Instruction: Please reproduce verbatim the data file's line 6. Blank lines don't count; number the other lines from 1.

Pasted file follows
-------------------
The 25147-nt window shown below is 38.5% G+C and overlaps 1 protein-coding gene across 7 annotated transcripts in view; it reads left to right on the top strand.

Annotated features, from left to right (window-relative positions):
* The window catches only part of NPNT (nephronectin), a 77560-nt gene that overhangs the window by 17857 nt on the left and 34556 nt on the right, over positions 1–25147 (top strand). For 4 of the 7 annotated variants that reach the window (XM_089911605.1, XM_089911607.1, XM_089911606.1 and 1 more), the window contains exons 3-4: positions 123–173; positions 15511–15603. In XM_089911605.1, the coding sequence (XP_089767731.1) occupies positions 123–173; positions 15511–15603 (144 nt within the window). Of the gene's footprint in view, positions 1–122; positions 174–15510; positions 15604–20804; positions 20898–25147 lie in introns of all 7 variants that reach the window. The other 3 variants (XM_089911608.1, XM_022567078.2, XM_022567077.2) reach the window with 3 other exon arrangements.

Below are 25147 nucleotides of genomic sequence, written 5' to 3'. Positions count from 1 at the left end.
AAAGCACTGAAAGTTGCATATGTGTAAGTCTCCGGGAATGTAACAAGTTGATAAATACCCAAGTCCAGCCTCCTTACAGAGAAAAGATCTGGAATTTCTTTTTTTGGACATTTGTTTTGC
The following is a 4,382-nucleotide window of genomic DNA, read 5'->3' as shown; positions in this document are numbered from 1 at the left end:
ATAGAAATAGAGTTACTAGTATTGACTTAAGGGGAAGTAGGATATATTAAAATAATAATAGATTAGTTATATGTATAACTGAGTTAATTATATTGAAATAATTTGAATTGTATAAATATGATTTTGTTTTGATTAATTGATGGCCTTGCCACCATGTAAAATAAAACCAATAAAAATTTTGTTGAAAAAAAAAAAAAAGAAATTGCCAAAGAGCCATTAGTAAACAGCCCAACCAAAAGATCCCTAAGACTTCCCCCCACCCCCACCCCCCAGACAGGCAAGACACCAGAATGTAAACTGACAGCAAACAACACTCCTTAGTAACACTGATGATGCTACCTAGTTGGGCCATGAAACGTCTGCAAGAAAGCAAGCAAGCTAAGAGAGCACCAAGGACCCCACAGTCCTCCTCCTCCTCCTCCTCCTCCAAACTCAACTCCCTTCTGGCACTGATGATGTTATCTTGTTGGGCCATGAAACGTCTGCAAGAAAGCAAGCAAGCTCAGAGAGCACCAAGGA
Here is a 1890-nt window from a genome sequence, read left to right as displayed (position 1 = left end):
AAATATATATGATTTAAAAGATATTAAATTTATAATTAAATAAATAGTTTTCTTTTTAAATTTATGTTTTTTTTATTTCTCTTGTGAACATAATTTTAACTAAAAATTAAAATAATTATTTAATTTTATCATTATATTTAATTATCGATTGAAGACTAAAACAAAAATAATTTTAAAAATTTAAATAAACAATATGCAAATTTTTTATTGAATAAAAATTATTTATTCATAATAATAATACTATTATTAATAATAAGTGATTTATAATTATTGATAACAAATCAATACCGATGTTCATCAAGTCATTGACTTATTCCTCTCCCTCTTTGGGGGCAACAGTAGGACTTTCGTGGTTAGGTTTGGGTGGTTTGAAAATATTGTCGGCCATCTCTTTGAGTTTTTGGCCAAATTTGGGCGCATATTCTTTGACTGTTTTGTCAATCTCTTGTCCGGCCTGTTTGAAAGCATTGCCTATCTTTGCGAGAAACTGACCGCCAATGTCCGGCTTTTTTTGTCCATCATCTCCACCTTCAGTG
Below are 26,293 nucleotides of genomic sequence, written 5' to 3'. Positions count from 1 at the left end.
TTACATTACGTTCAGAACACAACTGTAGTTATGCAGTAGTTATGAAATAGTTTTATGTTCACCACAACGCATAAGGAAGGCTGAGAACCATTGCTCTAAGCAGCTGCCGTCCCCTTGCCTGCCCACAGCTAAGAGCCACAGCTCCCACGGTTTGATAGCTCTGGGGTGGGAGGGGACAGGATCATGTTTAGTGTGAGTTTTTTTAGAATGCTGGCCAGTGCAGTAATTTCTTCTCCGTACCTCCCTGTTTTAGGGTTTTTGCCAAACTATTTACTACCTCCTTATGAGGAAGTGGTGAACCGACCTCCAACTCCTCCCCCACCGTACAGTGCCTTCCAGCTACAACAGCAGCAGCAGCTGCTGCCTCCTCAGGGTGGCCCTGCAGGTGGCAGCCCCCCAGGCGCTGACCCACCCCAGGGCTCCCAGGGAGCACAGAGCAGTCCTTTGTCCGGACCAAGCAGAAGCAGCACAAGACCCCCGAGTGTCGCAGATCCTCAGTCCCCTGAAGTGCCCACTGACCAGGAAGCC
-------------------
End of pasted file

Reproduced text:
The following is a 4,382-nucleotide window of genomic DNA, read 5'->3' as shown; positions in this document are numbered from 1 at the left end: